Provide a brief bio of yourself.
I’m running to strengthen our economy and deliver stronger representation on the issues that matter to our community – like climate change, fighting COVID, housing affordability, and $10/day child care.
I am proud to have grown up in Kelowna. My family has lived here since 1996 – and I completed the French Immersion program at Casorso, KLO, and KSS, before graduating valedictorian at UBC Okanagan. My parents were teachers who started small businesses and I have been deeply involved in our incredible city as an athlete, volunteer, and employee of our local businesses.
I have extensive experience in business and government. I worked at CPP Investments, which oversees $500-billion on behalf of 20 million Canadians. Previously, I advised on policy for the Prime Minister from 2014-2017.
I earned a Master of Business Administration and a Master of Public Policy at Oxford University and researched economics at Harvard Business School.
How do you plan to lead this riding out of the COVID-19 pandemic? Do you support the implementation of a proof of vaccination program?
I was double vaccinated as soon as possible and I’ve been encouraging others, especially my generation, to do the same. I believe we each need to do our part to protect our seniors, loved ones, and frontline workers – including our healthcare heroes. This will help us safely reopen our schools, businesses, and community so we can bring our economy roaring back.
Getting this done requires leadership, especially given that the Central Okanagan is a current hotspot for COVID-19. The Mayor and City Council have also been encouraging others to get vaccinated. But our Conservative incumbent hasn’t encouraged folks to get vaccinated – she’s been silent on this topic throughout the pandemic.
This isn’t the leadership we need right now. I believe our leaders must lead by example, especially in times of crisis, when our economy, health, and lives are on the line.
Can you name one recommendation from the TRC Calls to Action and any concrete plans to implement the recommendation if you are elected?
I know there is so much work ahead of us on the path of reconciliation. I want to be an ally and advocate to help ensure that no Indigenous child or community is left behind.
I believe the call to implement the United Nations Declaration on the Rights of Indigenous Peoples (UNDRIP) is extremely important and I was disappointed to see our Conservative incumbent vote against UNDRIP in Parliament.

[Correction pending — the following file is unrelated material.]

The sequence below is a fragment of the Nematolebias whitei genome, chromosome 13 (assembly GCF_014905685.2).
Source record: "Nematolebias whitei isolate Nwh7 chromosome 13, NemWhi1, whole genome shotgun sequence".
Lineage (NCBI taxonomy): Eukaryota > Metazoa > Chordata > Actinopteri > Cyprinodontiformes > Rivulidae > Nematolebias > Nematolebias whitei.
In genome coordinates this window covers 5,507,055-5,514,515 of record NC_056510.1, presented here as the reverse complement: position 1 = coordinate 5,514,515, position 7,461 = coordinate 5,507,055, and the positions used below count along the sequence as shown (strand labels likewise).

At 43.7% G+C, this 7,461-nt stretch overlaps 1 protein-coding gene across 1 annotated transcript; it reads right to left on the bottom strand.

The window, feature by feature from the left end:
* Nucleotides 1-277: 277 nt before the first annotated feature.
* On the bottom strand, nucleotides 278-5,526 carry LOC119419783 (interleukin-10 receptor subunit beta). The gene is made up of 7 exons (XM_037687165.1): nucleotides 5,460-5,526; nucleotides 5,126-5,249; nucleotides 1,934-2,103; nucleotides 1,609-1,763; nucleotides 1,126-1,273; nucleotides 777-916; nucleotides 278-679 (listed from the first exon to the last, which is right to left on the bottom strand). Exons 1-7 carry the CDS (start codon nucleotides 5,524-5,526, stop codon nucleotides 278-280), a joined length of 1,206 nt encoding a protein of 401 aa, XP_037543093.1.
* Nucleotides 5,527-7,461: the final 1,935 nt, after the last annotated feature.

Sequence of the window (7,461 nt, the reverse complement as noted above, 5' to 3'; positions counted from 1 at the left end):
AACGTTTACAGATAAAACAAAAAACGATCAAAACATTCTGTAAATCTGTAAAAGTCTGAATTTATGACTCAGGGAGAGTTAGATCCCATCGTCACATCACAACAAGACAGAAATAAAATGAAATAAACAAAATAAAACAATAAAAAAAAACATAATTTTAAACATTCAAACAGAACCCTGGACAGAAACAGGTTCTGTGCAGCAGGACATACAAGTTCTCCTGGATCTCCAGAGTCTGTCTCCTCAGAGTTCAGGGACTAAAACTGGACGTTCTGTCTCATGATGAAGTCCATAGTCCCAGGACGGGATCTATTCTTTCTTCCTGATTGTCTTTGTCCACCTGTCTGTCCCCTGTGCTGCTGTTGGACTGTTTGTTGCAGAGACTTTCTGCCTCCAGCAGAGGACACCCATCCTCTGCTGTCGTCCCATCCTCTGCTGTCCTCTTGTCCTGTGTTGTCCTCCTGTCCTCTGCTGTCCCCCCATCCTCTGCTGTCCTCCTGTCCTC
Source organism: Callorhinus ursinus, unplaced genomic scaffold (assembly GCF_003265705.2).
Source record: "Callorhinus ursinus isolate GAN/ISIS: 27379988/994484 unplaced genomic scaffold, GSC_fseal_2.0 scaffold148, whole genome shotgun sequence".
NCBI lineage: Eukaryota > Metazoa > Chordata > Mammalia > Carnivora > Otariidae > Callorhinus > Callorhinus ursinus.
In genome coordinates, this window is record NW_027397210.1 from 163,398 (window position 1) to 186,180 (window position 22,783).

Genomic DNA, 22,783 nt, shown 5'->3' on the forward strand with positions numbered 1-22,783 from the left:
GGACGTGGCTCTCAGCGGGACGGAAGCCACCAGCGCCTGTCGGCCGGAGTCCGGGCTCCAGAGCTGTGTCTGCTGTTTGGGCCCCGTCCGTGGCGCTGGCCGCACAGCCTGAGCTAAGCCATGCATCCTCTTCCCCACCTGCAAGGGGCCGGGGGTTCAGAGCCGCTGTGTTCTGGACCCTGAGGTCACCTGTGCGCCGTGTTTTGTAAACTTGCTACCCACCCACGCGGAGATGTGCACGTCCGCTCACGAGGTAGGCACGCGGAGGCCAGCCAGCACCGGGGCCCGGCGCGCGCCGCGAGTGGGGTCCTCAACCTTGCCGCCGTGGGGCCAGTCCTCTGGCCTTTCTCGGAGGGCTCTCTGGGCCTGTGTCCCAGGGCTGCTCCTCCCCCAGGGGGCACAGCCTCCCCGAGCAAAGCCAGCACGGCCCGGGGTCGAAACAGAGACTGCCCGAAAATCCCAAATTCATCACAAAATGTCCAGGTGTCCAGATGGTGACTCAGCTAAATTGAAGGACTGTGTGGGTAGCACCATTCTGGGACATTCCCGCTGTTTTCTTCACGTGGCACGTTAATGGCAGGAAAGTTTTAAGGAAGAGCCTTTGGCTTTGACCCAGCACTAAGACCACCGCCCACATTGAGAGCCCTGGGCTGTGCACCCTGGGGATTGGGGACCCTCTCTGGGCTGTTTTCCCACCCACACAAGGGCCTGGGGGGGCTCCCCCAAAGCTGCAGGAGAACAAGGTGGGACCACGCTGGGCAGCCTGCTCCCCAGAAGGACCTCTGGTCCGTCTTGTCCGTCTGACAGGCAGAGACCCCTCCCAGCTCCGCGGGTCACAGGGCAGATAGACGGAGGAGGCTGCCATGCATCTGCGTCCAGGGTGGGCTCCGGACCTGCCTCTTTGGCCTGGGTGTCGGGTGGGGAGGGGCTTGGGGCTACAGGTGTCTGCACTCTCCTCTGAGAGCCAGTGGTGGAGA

We need to keep moving forward on the path towards reconciliation and I will be a progressive MP who is passionate about partnering with – and learning from – Indigenous peoples.
I thought Mary Simon, Canada’s first Indigenous Governor General, captured the personal call to action brilliantly on the day of her historic appointment: “reconciliation is a way of life and requires work every day. Reconciliation is getting to know one another.” We each need to put in the work.
What are your personal ideas regarding climate change and how do you plan to represent your riding’s specific interests in this regard, for example, wildfires and extreme drought?
Climate change has arrived on our doorsteps in the Okanagan and I’m concerned for our city and planet.
Our community can’t afford to re-elect a Conservative incumbent who has voted against climate action on our behalf in Ottawa. We need a new representative who takes climate change seriously and will collaborate with scientists locally.
We also can’t afford Erin O’Toole repealing our progress. Canada now has one of the most ambitious climate plans in the world. Andrew Weaver, climate scientist and former BC Green Party leader, endorsed our policy as the only credible plan from any political party.
We put a price on pollution, banned harmful plastics, and made net-zero the law. We implemented vehicle emission standards, greener home grants, and vehicle incentives.
There’s a lot at stake. All this progress is at risk if the Conservatives win. We have to keep moving forward. My generation is depending on it.
Which Canadian political figure, past or present, inspires you the most and why?
Steve Thomson. He’s a role model to me. Smart, high integrity, hardworking – he was in politics for the right reason: to serve our community. I remember attending the vote for his nomination in 2009 and that was my first time directly observing the political process. I was intrigued right away. I enjoyed volunteering on his campaigns – he was always kind, respectful, and composed as a candidate. And I feel fortunate to have been able to call him a friend over the years. I’m grateful for his dedication to our community and I will aspire to follow his example of character if elected.